Looting your pension fund

More from Taibbi on what our betters are up to with our money:

What few people knew at the time was that Raimondo’s “tool kit” wasn’t just meant for local consumption. The dynamic young Rhodes scholar was allowing her state to be used as a test case for the rest of the country, at the behest of powerful out-of-state financiers with dreams of pushing pension reform down the throats of taxpayers and public workers from coast to coast. One of her key supporters was billionaire former Enron executive John Arnold – a dickishly ubiquitous young right-wing kingmaker with clear designs on becoming the next generation’s Koch brothers, and who for years had been funding a nationwide campaign to slash benefits for public workers.

Nor did anyone know that part of Raimondo’s strategy for saving money involved handing more than $1 billion – 14 percent of the state fund – to hedge funds, including a trio of well-known New York-based funds: Dan Loeb’s Third Point Capital was given $66 million, Ken Garschina’s Mason Capital got $64 million and $70 million went to Paul Singer’s Elliott Management. The funds now stood collectively to be paid tens of millions in fees every single year by the already overburdened taxpayers of her ostensibly flat-broke state. Felicitously, Loeb, Garschina and Singer serve on the board of the Manhattan Institute, a prominent conservative think tank with a history of supporting benefit-slashing reforms. The institute named Raimondo its 2011 “Urban Innovator” of the year.

The state’s workers, in other words, were being forced to subsidize their own political disenfranchisement, coughing up at least $200 million to members of a group that had supported anti-labor laws. Later, when Edward Siedle, a former SEC lawyer, asked Raimondo in a column for Forbes.com how much the state was paying in fees to these hedge funds, she first claimed she didn’t know. Raimondo later told the Providence Journal she was contractually obliged to defer to hedge funds on the release of “proprietary” information, which immediately prompted a letter in protest from a series of freaked-out interest groups. Under pressure, the state later released some fee information, but the information was originally kept hidden, even from the workers themselves. “When I asked, I was basically hammered,” says Marcia Reback, a former sixth-grade schoolteacher and retired Providence Teachers Union president who serves as the lone union rep on Rhode Island’s nine-member State Investment Commission. “I couldn’t get any information about the actual costs.”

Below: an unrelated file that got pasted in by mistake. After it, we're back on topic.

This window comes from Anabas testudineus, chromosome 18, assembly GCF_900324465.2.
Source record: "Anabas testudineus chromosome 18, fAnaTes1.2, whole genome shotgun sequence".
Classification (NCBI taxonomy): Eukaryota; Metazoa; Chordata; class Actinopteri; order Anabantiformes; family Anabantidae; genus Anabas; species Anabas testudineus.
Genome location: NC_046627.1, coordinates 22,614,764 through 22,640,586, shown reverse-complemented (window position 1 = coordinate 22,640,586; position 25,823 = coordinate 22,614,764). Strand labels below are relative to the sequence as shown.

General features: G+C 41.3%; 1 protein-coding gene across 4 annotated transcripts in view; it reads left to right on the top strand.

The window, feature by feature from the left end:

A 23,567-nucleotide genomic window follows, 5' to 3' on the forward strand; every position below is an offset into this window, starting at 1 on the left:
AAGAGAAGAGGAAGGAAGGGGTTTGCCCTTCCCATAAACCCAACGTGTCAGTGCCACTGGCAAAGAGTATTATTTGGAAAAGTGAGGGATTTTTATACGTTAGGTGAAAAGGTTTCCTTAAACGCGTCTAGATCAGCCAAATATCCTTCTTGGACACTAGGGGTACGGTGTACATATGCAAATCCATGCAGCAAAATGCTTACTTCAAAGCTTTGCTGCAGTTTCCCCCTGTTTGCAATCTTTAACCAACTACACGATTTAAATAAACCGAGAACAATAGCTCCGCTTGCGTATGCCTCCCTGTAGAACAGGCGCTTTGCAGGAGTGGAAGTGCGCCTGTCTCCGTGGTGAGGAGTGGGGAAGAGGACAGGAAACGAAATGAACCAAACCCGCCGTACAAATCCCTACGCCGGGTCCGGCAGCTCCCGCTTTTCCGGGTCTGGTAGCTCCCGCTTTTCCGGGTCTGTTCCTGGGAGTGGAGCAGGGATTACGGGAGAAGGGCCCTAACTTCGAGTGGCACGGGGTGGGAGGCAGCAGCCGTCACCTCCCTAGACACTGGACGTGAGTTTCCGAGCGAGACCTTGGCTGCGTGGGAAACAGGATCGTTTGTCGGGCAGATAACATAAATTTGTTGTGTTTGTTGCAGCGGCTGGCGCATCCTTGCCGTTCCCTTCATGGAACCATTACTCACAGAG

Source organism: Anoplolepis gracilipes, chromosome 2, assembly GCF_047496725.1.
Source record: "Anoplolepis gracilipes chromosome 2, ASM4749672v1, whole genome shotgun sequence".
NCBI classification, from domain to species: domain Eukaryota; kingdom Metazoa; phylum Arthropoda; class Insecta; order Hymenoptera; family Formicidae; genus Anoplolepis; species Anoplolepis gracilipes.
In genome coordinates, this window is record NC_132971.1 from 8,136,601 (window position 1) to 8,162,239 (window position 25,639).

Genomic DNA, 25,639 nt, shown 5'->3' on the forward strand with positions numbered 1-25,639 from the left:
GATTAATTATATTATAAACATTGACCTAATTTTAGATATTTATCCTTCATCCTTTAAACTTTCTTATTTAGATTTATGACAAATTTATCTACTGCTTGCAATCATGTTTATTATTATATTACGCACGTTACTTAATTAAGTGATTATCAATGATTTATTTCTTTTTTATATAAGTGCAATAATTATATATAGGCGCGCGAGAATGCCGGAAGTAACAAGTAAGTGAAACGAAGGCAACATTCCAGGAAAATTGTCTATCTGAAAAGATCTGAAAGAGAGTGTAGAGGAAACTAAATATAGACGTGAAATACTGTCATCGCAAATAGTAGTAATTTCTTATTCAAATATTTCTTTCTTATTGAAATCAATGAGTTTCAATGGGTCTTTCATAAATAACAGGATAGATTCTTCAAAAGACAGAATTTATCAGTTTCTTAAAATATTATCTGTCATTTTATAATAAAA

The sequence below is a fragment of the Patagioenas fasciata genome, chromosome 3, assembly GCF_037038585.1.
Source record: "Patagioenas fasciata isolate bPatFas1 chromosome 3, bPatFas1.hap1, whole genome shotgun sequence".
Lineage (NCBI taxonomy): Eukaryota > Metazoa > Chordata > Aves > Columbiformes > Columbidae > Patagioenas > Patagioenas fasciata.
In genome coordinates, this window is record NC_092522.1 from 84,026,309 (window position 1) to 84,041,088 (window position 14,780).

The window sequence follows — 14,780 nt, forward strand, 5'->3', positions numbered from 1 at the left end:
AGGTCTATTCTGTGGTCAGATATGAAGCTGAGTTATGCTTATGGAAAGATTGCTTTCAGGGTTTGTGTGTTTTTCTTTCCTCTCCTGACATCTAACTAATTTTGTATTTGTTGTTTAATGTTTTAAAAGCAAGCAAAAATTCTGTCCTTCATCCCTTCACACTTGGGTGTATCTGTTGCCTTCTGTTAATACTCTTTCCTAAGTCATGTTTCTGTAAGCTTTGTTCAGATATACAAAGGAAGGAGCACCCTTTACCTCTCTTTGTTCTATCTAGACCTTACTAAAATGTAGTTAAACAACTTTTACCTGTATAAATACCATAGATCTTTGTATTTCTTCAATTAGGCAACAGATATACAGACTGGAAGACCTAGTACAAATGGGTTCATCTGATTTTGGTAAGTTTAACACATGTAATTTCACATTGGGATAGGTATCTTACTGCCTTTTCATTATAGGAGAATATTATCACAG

This is the third act in an improbable triple-fucking of ordinary people that Wall Street is seeking to pull off as a shocker epilogue to the crisis era. Five years ago this fall, an epidemic of fraud and thievery in the financial-services industry triggered the collapse of our economy. The resultant loss of tax revenue plunged states everywhere into spiraling fiscal crises, and local governments suffered huge losses in their retirement portfolios – remember, these public pension funds were some of the most frequently targeted suckers upon whom Wall Street dumped its fraud-riddled mortgage-backed securities in the pre-crash years.

One Response to Looting your pension fund

  1. lless September 26, 2013 at 1:17 pm #

    “Conventional wisdom” in the case of public pensions is neither. You have to read the Taibbi story. This is how class warfare is really conducted. They can’t pay the benefit because they didn’t pay in the employer match contributions or borrowed against the “surplus” in the fund. They hid these facts behind the inflated yields of the last balloon cycle. Then they blamed the bursting for the missing funds. Now they refuse to disclose hedge fund investments because in backdoor sweetheart deals fees are being stripped out at 200% of the conventional investment market. Public employees are greedy! Yeah, right.

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